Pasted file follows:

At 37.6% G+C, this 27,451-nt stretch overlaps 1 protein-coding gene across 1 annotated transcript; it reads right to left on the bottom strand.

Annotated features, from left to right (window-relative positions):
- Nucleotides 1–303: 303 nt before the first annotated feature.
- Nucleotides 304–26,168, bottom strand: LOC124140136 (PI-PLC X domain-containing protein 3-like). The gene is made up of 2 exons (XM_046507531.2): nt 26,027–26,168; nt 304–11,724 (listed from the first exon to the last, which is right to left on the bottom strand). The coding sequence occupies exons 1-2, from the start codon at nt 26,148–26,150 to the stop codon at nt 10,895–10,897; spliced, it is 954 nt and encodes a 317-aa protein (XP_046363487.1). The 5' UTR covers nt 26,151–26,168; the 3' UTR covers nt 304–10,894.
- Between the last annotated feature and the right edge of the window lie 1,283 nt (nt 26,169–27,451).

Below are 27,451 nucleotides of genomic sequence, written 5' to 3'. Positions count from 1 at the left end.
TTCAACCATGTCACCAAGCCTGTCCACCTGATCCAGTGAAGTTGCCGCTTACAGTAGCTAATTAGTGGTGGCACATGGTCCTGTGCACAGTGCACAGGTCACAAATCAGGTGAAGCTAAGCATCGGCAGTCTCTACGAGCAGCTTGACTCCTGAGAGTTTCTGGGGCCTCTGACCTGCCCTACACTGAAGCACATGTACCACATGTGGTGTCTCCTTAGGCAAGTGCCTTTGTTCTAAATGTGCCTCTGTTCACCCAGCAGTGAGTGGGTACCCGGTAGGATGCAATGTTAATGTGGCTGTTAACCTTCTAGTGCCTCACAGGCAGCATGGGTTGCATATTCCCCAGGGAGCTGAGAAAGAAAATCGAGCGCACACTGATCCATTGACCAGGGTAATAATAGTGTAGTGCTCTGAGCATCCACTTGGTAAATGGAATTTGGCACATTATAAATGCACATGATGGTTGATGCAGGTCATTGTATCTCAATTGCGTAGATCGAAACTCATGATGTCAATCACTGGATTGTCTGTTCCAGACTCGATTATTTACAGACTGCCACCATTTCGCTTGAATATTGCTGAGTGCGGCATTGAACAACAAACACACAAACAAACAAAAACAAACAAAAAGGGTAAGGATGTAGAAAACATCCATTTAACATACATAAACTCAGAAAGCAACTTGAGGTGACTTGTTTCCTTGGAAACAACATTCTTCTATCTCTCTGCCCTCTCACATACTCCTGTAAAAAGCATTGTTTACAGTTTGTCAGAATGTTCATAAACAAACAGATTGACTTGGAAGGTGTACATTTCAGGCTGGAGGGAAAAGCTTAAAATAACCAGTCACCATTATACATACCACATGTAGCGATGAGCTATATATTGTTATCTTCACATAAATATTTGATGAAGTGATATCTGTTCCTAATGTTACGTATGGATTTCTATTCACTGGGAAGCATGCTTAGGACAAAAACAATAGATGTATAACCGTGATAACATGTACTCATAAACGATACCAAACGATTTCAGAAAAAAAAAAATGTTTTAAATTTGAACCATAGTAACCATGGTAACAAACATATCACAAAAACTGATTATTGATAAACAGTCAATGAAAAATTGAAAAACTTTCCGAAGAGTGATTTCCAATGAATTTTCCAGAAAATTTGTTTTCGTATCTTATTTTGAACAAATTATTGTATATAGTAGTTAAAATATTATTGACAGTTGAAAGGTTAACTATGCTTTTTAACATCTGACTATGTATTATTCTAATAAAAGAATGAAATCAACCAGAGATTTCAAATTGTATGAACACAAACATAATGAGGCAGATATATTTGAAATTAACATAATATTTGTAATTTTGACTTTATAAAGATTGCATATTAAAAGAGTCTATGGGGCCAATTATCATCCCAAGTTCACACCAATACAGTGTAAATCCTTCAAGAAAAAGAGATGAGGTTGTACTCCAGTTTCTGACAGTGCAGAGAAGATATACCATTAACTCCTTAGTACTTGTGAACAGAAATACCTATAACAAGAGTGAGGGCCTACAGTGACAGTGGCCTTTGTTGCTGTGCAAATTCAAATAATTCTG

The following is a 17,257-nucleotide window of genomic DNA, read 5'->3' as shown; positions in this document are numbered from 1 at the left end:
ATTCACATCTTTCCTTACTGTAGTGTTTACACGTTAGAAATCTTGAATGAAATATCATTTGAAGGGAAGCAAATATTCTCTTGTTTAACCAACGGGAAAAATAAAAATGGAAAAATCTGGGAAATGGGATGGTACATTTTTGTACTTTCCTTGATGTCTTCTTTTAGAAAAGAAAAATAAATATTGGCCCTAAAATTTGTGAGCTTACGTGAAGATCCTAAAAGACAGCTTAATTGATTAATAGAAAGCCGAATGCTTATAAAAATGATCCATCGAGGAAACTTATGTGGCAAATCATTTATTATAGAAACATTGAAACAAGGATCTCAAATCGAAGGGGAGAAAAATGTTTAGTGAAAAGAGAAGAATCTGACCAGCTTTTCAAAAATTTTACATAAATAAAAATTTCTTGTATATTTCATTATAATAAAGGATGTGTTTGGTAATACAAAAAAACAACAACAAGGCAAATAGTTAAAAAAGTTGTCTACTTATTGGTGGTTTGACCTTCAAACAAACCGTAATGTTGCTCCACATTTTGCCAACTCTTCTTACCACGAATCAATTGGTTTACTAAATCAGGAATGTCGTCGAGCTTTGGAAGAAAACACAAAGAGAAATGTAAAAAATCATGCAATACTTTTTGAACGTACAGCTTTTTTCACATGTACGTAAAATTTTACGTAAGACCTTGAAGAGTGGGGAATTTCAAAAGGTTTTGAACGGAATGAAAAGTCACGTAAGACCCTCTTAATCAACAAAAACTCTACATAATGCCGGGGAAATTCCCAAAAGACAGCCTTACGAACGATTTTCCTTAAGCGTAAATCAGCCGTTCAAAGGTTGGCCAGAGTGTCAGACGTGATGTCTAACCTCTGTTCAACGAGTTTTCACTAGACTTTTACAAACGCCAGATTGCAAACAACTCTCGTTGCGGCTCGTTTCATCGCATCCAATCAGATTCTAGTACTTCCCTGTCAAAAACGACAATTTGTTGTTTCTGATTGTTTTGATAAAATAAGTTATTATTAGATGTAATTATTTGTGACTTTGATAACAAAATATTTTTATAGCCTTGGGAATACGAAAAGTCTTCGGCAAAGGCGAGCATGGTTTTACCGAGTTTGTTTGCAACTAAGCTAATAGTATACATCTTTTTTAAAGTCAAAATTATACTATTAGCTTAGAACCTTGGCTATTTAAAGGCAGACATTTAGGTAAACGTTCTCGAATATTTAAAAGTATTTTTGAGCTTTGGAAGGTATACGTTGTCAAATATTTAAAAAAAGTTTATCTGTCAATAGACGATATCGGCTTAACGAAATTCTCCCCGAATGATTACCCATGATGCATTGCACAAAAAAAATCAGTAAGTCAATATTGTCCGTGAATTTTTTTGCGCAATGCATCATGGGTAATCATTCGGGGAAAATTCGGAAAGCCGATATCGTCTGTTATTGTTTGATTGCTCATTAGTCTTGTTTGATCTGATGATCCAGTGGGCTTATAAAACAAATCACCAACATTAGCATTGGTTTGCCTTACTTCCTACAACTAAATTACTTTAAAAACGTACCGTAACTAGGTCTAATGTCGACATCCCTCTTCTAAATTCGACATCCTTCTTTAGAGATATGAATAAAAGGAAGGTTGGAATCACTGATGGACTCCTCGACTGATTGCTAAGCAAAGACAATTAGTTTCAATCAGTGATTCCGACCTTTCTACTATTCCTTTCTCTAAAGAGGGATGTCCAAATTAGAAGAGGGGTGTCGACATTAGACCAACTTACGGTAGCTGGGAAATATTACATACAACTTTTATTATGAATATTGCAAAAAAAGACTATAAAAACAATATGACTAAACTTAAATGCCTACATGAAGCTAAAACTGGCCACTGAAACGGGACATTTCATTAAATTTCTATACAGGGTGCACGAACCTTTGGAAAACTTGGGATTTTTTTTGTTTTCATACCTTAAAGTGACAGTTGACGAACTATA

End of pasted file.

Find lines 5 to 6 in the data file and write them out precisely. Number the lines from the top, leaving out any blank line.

- Between the last annotated feature and the right edge of the window lie 1,283 nt (nt 26,169–27,451).

Below are 27,451 nucleotides of genomic sequence, written 5' to 3'. Positions count from 1 at the left end.